Comparison Between Osmotic and Hydrostatic Water Flows in a Higher Plant Cell: Determination of Hydraulic Conductivities and Reflection Coefficients in Isolated Epidermis of Tradescantia virginiana
SD Tyerman and E Steudle
Australian Journal of Plant Physiology
9(4) 461 - 479
Hydraulic conductivity (Lp), volumetric elastic modulus (ε) and reflection coefficients (δ) have been determined for cells from isolated strips of the lower epidermis of leaves of Tradescantia virginiana using the pressure probe. Lp was (6.4 ± 4.5) × 10-8 ms-1 Mpa-1 [(6.4 ± 4.5) × 10-7 cm s-1 bar-1; mean ± s.d., n = 15 cells] and was independent of the cell turgor pressure (P) and of osmotic pressure of the bathing medium. P in Johnson's solution (π° = 0.09 MPa) was 0.42-0.67 MPa (4.2-6.7 bar), which was somewhat larger than in the intact tissue. ε increased linearly with increasing P in the pressure range from zero to full turgor. Reflection coefficients of some non-electrolytes were determined by measuring the ΔP in response to a change in external osmotic pressure (Δπ°) after the addition of the solutes. The data were corrected for solute flow. For sucrose, mannitol, urea, acetamide, formamide, glycerol and ethylene glycol, δ was close to unity and the cells behaved like ideal osmometers. For the monohydroxyalcohols n-propanol ( δ = -0.58), isopropanol (δ = 0.26), ethanol (δ = 0.25) and methanol (δ = 0.15), rather low reflection coefficients were found which were even negative for some solutes and cells. Values of δ obtained from measuring the inital water (volume) flow were in agreement with those determined from the ΔP/Δπ° ratios. For the rapidly permeating substances, the changes in turgor after the addition of solute were transient and the equilibration of solutes between cell and medium could be measured using the probe. Although unstirred layers may affect the equilibration of solute it should, in principle, be possible to use the technique for the determination of permeability coefficients of membranes of higher plant cells.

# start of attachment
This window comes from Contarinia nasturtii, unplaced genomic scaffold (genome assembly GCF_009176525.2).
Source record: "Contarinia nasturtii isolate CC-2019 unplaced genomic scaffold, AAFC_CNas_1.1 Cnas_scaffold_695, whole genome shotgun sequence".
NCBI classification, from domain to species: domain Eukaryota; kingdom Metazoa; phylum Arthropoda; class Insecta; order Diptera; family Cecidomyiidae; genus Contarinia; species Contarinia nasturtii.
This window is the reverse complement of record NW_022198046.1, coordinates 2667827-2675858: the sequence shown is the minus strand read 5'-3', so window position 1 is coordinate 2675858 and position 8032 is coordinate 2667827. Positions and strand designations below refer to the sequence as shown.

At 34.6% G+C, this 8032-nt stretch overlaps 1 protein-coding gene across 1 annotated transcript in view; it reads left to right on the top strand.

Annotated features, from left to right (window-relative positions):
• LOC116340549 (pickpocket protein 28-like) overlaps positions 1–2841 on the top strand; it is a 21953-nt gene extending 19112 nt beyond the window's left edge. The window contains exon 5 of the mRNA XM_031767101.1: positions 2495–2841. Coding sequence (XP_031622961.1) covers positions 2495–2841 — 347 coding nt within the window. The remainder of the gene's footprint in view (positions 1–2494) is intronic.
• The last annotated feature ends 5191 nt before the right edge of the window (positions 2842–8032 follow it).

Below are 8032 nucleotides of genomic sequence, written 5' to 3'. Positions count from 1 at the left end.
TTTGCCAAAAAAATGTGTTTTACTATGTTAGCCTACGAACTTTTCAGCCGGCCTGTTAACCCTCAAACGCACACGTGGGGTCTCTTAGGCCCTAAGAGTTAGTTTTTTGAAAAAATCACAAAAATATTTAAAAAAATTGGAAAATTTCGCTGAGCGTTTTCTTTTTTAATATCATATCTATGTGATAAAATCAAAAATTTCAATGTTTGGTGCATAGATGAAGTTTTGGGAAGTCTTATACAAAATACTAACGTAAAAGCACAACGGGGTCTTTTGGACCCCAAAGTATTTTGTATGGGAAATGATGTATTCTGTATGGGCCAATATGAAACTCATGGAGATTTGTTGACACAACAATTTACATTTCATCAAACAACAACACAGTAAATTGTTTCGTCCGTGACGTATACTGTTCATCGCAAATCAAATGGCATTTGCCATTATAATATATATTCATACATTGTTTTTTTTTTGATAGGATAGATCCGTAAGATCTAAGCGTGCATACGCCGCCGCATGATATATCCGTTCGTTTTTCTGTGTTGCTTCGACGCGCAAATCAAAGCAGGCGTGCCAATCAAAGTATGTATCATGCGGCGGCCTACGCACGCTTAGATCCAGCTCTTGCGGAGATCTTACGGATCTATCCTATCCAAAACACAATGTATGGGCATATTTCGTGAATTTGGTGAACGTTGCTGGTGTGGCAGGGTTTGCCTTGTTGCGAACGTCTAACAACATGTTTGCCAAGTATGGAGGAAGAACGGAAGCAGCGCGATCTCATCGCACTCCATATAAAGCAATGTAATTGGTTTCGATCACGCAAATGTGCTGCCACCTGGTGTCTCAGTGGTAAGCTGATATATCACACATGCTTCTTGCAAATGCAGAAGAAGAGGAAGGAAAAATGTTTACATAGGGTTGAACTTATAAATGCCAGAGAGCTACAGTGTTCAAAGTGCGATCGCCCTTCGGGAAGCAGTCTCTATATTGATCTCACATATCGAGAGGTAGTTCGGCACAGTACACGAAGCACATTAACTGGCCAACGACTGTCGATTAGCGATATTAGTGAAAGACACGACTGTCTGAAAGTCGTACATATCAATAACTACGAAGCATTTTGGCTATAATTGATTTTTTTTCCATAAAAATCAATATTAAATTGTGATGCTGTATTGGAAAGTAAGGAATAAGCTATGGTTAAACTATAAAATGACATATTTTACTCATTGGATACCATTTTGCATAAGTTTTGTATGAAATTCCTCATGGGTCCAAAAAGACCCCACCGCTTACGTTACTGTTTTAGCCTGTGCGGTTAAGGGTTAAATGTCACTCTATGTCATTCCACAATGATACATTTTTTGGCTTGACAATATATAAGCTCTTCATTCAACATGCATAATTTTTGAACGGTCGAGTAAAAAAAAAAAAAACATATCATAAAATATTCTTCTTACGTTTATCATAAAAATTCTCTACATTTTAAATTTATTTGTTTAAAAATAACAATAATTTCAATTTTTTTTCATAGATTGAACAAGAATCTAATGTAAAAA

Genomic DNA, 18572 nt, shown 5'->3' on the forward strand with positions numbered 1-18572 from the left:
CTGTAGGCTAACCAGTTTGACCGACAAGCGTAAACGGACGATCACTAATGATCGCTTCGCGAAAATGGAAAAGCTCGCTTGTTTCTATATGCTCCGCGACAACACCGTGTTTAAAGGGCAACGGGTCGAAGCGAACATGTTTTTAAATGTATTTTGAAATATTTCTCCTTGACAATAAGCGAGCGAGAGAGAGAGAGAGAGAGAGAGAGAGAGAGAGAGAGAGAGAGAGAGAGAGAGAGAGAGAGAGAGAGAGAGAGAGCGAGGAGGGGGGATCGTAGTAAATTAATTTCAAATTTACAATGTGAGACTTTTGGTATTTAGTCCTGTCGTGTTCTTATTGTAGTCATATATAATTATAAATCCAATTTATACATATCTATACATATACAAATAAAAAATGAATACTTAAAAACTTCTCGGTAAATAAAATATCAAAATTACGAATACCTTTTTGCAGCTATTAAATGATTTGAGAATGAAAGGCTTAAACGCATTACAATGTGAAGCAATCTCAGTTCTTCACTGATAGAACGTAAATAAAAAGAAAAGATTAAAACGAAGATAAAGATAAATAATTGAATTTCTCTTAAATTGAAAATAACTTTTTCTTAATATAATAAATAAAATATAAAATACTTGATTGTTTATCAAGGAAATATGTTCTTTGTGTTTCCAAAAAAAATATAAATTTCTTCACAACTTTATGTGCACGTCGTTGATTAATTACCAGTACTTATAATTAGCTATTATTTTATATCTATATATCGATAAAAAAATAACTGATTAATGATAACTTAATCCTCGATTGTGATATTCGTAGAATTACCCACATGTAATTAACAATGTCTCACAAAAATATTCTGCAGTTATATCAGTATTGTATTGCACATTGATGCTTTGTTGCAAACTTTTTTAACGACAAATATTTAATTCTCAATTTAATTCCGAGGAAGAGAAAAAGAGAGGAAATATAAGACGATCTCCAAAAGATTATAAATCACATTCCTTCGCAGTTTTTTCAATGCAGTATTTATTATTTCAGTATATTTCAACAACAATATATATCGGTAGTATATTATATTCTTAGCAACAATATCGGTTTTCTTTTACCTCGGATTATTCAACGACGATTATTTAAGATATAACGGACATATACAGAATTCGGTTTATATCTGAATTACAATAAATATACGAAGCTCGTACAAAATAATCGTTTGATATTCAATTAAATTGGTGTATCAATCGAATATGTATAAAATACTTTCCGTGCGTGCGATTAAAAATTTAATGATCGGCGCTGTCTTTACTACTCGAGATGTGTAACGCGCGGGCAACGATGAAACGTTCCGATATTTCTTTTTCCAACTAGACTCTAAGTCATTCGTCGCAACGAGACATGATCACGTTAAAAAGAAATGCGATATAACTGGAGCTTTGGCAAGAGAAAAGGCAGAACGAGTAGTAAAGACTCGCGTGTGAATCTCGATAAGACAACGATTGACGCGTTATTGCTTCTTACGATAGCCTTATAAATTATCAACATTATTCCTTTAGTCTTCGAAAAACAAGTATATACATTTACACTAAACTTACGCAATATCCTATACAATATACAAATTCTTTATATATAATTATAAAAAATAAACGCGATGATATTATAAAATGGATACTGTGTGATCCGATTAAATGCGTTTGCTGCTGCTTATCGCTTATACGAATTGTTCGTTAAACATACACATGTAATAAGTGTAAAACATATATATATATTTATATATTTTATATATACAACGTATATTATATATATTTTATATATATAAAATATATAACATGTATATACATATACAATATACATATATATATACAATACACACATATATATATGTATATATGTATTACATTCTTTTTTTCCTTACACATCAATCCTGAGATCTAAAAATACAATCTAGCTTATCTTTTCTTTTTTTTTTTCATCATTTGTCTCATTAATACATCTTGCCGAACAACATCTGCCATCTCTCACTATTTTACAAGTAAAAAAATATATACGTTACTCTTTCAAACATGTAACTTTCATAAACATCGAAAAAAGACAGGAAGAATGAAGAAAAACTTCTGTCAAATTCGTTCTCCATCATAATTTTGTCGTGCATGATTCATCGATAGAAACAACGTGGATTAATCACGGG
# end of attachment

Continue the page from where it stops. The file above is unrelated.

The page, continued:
Full text doi:10.1071/PP9820461
© CSIRO 1982